It’s April 2023 and I recently found this blog post from 2019 that I never posted! I think I drafted it and then was planning to match it up with photos once at my home desktop … and then never did. Better late than never, I say, and we really do recommend Gargano as a place to visit. We really fell in love with Puglia and Sicily!
We’ve often been inspired by articles in the New York Times to guide our travels. In fact, this was one of our inspiration’s for last year’s trip (2018) to Puglia (we also visited Sicily, Matera and Ravello) and we loved Puglia so much and the rest of our trip, that we decided to return to Italy again this year for our holidays.
And even though the Gargano peninsula seemed a little out of the way, the NYT article we read made it seem so charming, we wanted to fit it into our itinerary (which this year focused on Umbria and Abruzzo). By breaking up the travel and staying in Abruzzo on the way there and back (which we’d highly recommend for its natural beauty), it was manageable to visit Gargano (or you could pop up from the south of Puglia, if you’re there already).
Our timing was a little off though. As soon as October hits, it seems like most places are deserted, and the agriturismo accommodation that we like so much, closes down for the winter. We didn’t mind it being quiet, but it did seem a little eerie sometimes, like a zombie apocalypse had hit, particularly if we visited a town during siesta time (which could be as long as from noon to 6pm!).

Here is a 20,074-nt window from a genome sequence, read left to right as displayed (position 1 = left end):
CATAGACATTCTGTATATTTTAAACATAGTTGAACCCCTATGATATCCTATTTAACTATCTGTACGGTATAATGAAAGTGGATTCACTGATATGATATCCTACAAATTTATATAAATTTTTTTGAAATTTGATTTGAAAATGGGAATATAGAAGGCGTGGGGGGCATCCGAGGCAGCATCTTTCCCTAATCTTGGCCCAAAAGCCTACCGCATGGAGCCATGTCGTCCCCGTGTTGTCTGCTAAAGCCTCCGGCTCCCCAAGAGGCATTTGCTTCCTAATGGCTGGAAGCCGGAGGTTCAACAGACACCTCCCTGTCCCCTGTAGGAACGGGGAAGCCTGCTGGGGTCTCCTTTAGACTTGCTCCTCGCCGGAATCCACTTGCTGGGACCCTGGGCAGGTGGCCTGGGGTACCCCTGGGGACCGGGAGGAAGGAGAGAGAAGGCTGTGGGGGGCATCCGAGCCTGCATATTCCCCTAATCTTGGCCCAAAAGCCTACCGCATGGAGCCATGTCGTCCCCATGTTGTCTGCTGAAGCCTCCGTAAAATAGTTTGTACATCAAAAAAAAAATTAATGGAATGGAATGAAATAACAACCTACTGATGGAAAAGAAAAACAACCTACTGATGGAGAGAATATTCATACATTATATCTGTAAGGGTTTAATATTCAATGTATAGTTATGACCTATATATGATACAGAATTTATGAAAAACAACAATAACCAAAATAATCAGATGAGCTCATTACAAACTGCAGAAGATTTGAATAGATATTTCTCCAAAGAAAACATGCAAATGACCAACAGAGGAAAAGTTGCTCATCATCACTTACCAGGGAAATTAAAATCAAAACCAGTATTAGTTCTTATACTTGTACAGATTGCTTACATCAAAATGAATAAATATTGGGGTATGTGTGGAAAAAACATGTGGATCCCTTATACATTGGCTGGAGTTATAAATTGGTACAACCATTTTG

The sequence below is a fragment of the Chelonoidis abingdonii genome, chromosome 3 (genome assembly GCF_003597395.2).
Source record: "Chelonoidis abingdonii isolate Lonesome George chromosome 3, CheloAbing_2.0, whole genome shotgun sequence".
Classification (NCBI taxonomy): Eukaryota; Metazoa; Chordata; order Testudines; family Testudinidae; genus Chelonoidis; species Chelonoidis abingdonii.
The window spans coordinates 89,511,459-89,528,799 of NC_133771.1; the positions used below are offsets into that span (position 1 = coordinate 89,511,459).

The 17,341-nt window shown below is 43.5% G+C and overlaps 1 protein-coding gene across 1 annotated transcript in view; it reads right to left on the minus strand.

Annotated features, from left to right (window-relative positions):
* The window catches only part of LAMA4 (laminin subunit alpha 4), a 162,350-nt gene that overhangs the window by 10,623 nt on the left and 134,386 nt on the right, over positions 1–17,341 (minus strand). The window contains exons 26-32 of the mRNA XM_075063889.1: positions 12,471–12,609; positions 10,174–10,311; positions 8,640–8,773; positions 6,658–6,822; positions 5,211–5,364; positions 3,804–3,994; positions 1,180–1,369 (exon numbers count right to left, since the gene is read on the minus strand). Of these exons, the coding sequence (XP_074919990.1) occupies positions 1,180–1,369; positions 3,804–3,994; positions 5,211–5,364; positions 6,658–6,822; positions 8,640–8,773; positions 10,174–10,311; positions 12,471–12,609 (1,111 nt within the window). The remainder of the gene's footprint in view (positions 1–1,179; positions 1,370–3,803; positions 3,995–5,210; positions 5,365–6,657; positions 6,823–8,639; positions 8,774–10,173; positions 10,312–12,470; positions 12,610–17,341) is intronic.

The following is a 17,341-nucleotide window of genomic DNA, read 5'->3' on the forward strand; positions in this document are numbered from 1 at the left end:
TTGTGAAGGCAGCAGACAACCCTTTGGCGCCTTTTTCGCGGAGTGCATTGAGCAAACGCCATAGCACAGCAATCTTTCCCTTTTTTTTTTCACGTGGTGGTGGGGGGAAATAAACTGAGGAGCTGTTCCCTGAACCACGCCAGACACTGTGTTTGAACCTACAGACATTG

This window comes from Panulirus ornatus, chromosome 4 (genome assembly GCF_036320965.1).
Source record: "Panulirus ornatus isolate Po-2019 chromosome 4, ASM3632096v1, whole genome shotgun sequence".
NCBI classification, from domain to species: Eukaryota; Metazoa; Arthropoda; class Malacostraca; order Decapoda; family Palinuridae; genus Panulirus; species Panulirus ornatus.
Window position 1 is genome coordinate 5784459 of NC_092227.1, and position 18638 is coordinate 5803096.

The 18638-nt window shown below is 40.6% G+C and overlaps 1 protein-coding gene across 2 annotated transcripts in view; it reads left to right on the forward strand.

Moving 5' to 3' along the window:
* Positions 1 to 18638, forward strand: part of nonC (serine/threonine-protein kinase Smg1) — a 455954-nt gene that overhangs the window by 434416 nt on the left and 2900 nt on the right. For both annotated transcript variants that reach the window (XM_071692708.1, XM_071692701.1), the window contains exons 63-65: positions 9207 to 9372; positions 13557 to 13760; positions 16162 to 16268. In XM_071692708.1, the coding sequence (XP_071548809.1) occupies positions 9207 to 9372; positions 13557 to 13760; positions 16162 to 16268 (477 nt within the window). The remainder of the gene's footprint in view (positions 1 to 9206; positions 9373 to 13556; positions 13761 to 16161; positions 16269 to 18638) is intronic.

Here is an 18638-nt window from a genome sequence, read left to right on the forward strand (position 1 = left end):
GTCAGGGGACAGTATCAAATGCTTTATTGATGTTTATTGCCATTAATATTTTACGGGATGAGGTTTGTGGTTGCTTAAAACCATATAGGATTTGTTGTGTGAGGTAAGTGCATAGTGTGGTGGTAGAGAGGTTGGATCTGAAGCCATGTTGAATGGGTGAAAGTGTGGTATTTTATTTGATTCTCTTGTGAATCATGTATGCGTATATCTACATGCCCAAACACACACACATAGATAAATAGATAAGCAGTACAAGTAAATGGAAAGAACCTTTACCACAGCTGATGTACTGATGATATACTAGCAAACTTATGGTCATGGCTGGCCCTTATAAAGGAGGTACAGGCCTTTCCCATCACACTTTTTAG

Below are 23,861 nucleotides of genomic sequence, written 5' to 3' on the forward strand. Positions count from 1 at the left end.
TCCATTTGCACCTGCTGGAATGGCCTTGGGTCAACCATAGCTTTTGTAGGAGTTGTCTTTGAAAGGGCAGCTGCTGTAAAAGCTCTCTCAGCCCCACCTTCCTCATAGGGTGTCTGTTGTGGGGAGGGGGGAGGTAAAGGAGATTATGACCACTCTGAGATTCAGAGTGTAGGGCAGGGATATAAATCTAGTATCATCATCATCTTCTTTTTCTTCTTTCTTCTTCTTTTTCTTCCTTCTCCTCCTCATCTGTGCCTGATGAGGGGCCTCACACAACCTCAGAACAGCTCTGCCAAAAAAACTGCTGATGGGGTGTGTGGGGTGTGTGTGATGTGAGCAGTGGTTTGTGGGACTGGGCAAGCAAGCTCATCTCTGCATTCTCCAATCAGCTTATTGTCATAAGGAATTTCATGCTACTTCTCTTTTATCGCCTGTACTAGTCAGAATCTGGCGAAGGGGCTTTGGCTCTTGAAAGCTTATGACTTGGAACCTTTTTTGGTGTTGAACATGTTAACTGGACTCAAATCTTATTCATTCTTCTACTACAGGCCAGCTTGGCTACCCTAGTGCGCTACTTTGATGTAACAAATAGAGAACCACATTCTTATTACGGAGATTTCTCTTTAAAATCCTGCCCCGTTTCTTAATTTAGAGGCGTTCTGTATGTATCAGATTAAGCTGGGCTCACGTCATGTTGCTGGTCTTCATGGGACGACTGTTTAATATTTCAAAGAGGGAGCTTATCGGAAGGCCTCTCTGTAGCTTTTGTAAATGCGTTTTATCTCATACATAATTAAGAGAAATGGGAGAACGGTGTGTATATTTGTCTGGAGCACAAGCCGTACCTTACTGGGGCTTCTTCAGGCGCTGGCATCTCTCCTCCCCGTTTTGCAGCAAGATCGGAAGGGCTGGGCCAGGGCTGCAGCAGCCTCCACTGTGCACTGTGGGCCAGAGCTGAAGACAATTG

In the end, we would recommend a visit here, but in September rather than October (or the start of the tourist season) and as a somewhat luxury holiday: staying at gorgeous, not-cheap accommodation, and treating yourself to high-end gourmet meals: because these really were stunning.
The thing is, the view of Pescichi, driving in, took my breath away. And then the room in Gli Orti di Malva where we stayed in took my breath away further. It was the type of room that I would have been happy not to leave, just to sit atop these views of the ocean, high up on a cliff. It was magical. Then, I wasn’t even paying attention that the accommodation is connected to one of the best places to eat in the Gargano, Porta di Basso. Aside from ridiculously gourmet breakfasts, we treated ourselves to a dinner at this Michelin-starred restaurant and it was WONDERFUL.
We couldn’t get into the agriturismo place mentioned in the NYT article, but imagine it would be like the amazing meal we had outside of Spello when we stayed at Il Bastione: a lavish, home-cooked meal of local specialties.
Finally, we managed to get into the last place mentioned in the article, Li Jalantuùmene, and it was incredible. We couldn’t book into the accommodation (it was full, I think) but I’d recommend that as the perfect end (or start) the gourmet Gargano experience. I thought Mont Sant’Angelo was a very charming old town, and the meal deserved a Michelin star: the chef was so warm and personal, it actually made it the most memorable (and tasty) meal of our entire trip (Actually, I wrote about it at the time. Here’s the blog post).
So, there you go. I’d recommend three nights in Gargano, two in Pescichi and one in Mont Sant’Angelo, staying at the same places that you’ll be dining, and treating yourself three nights in a row to stunning meals. Perhaps you’ll want, as I will, to do a post-trip diet!